Of Sex Tapes, Pseudonymous Litigation, and Judicial Bungling

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7 Responses

  1. As far as recent pseudonymous litigation in the U.S. Supreme Court, see also City of San Diego v. Roe (U.S. Dec. 2004), in which the Court, per curiam, upheld the discharge of a San Diego policeman for producing and distributing porn starring himself (under a pseudonym) on eBay. Fascinating First Amendment public employee case that I thought of when I read this and Lior’s post.

  2. More on Pseudonymous Litigation

    Howard Bashman offers these further thoughts about the issue of pseudonymous litigation and the sex tape case I blogged about earlier today: In terms of assessing blame, however, in my view it is the attorney for the pseudonymous party who…

  3. “Thanks” to How Appealing? I enjoy reading that website. So do a lot of other people. Isn’t that a problem in this context? By highlighting the publication of the name in an appellate brief that might have otherwise been little read or noticed, Mr. Bashman may have greatly magnified the privacy invasion he was deploring. It’s hard to say, for sure, as the key words in the prior sentence are “might” and “may,” so perhaps Bashman has done the broader cause of litigant privacy a service. But it still strikes me that an e-mail to the clerk of the court would have been better than a posting on a prominent website.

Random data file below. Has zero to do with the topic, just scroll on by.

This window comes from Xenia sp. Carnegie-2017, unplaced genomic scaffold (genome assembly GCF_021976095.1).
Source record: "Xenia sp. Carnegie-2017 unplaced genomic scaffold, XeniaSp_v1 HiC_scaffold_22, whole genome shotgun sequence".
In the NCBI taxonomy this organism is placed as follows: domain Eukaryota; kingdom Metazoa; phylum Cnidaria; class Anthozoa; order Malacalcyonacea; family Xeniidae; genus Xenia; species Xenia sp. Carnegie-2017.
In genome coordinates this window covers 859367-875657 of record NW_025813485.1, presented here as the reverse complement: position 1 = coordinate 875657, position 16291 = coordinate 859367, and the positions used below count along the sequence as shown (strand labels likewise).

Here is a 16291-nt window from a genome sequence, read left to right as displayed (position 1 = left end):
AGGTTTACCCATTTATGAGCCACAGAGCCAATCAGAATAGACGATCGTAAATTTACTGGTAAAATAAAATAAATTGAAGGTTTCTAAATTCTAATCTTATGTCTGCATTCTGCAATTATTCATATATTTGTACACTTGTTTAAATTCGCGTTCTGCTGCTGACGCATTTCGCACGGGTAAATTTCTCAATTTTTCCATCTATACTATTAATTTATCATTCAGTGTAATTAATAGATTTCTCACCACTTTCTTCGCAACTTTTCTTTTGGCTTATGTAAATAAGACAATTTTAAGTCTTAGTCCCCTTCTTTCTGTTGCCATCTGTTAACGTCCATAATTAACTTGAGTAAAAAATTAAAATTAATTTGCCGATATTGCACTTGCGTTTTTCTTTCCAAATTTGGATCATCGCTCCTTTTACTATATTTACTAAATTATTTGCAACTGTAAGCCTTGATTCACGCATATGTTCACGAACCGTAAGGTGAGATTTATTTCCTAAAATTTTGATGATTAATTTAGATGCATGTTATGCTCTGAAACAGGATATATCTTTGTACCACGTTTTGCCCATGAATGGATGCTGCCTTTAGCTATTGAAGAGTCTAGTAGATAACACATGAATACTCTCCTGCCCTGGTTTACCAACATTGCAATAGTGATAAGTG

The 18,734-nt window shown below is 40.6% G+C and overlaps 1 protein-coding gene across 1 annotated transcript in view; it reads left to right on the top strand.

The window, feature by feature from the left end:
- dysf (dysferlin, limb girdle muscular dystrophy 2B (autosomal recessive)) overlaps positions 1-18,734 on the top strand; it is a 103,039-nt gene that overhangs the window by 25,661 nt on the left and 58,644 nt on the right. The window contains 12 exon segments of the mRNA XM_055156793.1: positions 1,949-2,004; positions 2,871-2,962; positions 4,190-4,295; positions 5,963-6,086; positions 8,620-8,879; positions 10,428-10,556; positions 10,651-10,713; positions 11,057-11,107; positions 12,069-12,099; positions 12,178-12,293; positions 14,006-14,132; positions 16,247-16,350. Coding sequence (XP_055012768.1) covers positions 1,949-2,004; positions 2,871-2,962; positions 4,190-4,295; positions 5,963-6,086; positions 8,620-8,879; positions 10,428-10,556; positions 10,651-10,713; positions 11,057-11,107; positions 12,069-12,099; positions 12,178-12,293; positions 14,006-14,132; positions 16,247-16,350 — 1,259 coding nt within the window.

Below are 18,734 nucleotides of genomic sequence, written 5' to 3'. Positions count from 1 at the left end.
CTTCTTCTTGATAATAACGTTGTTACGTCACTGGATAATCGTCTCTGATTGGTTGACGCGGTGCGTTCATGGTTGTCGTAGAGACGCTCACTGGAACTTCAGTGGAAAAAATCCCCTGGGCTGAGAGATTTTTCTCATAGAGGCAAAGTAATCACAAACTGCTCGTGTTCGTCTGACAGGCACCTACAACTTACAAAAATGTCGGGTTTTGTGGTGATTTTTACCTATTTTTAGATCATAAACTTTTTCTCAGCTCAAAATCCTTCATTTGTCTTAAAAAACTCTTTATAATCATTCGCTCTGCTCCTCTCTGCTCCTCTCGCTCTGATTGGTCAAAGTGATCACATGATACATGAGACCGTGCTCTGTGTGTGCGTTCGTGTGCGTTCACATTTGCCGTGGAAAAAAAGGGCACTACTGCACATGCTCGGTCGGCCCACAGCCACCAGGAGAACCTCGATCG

4. For those who havent had the pleasure of dealing with the 7th circuit’s electronic filing system, it is my guess it was her lawyer who put the document online, as instructed, and failed to make arrangments to have the key info under seal.

    I had a lower court in indianapolis unfairly, I thought, dismiss plaintiff “Anonymous” in Majors v Abell, a case about anonymity. Since it is reviewable under an abuse of discretion standard, I didn’t appeal on that ground – there were more important errors at issue, but it was an early clue we faced a hostile court.

  5. Ted says:

    I agree with Aardvark. Before criticizing the court for an “outrageous” error, be sure that there’s an error. If Doe made a motion to file part of the brief under seal, and the motion was granted, there’s an outrageous error. If she didn’t, the clerk has no way of knowing that the pdf file that was submitted is supposed to have a redacted 26.1 submission, and Doe has no one to blame but her attorney. I hate to accuse you and Lior of ivory-towerism, but any attorney with experience with documents filed under seal knows that a separate motion needs to be made in the appellate court. You’ll note that Bashman doesn’t blame the court, but simply asks who bears responsibility.

  6. Ted — check out my follow-up post here where I discuss the problems with the lawyers.

  7. Busy Lawyer says:

    thanks SO MUCH for sharing your expertise; last minute pleading — very helpful!!!